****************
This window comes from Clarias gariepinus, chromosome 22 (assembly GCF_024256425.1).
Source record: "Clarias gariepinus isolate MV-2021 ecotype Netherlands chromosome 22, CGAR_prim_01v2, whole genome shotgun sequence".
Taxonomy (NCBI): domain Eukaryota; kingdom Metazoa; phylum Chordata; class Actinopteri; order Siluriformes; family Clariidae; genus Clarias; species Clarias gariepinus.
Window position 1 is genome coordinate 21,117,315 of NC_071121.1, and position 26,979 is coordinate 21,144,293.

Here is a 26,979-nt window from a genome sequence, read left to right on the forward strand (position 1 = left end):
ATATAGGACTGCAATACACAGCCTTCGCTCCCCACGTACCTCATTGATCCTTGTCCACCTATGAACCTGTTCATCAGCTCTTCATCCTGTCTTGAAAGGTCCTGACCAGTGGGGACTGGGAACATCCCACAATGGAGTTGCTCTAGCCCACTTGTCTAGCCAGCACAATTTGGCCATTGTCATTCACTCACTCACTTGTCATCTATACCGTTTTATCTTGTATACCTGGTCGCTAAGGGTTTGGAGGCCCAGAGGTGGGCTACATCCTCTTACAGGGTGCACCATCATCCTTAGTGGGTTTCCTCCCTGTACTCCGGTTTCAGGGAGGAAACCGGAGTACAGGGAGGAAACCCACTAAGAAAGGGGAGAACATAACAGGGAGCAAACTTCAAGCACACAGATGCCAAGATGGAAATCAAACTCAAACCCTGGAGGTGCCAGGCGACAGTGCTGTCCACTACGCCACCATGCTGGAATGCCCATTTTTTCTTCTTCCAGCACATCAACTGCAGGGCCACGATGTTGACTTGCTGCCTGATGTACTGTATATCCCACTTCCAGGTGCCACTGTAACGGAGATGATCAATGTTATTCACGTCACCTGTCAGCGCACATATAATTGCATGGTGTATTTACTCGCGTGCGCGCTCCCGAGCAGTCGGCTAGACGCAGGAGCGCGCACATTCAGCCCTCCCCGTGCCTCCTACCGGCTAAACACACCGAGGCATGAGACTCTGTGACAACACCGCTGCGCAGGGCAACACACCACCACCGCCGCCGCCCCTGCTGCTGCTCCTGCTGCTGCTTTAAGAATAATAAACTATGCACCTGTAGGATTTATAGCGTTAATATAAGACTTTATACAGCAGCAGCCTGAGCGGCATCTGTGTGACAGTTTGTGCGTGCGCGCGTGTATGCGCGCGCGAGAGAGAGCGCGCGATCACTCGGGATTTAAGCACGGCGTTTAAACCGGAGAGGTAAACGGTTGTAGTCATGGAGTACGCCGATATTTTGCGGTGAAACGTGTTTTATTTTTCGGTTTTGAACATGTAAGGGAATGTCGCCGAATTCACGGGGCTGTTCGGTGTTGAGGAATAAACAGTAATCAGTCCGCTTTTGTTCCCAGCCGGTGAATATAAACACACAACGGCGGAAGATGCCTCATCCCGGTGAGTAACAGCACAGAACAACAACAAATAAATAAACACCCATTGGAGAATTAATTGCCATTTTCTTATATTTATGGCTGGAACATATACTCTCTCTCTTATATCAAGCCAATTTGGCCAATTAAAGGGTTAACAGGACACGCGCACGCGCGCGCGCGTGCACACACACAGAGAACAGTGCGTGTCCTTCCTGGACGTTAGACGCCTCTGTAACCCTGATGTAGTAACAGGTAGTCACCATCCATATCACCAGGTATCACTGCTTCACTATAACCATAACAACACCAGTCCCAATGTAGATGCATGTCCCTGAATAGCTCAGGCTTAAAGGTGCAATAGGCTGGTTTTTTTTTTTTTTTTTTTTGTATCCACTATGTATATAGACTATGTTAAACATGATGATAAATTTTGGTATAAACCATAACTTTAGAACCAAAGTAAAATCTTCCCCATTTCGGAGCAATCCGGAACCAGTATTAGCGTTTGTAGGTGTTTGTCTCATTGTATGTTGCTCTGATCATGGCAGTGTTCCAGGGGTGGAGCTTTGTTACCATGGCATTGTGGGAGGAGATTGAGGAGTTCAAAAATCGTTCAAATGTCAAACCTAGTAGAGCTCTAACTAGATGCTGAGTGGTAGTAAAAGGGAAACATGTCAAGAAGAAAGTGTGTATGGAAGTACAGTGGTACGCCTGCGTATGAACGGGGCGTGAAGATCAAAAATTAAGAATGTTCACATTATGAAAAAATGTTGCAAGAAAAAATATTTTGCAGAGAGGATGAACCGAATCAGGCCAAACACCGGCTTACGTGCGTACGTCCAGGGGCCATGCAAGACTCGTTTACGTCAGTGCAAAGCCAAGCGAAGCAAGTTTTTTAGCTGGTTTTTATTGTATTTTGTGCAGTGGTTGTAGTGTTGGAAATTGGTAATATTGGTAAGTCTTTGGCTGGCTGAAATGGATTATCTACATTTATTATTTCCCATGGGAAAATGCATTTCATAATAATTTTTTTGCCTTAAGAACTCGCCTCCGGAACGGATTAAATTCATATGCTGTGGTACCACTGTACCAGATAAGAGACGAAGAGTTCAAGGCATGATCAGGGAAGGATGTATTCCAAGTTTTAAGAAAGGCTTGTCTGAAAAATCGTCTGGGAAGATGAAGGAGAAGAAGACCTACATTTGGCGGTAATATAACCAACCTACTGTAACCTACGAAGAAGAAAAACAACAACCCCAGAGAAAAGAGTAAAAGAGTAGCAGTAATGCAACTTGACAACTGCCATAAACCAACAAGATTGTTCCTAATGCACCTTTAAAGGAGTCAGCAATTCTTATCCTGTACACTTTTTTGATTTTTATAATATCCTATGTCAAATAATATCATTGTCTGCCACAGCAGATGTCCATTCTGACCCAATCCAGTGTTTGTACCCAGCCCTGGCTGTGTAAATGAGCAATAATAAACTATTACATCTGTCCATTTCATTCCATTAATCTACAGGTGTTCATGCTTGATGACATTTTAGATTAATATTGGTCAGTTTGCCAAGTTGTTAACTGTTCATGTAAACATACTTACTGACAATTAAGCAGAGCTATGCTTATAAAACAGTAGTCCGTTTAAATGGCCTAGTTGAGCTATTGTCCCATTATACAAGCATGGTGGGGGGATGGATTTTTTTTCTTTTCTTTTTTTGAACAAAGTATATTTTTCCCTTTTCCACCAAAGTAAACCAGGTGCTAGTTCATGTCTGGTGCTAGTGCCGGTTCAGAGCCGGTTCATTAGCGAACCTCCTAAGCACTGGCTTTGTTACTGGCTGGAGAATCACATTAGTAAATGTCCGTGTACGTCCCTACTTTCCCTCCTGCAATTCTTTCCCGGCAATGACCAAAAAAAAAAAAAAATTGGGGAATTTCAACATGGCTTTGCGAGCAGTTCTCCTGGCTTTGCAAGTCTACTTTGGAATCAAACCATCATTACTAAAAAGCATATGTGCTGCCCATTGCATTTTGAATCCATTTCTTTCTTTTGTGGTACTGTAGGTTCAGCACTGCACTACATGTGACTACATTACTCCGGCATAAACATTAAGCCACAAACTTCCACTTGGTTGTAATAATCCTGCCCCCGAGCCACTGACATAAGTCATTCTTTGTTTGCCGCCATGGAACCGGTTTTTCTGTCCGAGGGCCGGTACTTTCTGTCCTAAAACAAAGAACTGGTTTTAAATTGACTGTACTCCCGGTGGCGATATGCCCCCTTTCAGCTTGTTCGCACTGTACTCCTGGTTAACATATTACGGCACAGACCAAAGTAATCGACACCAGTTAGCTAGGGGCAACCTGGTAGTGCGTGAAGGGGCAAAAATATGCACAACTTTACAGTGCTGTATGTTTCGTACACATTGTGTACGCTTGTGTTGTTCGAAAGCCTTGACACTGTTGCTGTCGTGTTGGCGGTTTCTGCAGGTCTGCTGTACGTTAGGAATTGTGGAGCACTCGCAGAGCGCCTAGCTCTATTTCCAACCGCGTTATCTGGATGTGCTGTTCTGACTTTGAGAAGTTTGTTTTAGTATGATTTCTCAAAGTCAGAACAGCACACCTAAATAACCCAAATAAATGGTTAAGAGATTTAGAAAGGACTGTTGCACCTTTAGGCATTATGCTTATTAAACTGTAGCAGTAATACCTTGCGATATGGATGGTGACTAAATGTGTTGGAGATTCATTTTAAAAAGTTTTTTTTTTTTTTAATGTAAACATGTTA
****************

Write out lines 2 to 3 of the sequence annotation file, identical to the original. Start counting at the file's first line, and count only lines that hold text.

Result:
Source record: "Clarias gariepinus isolate MV-2021 ecotype Netherlands chromosome 22, CGAR_prim_01v2, whole genome shotgun sequence".
Taxonomy (NCBI): domain Eukaryota; kingdom Metazoa; phylum Chordata; class Actinopteri; order Siluriformes; family Clariidae; genus Clarias; species Clarias gariepinus.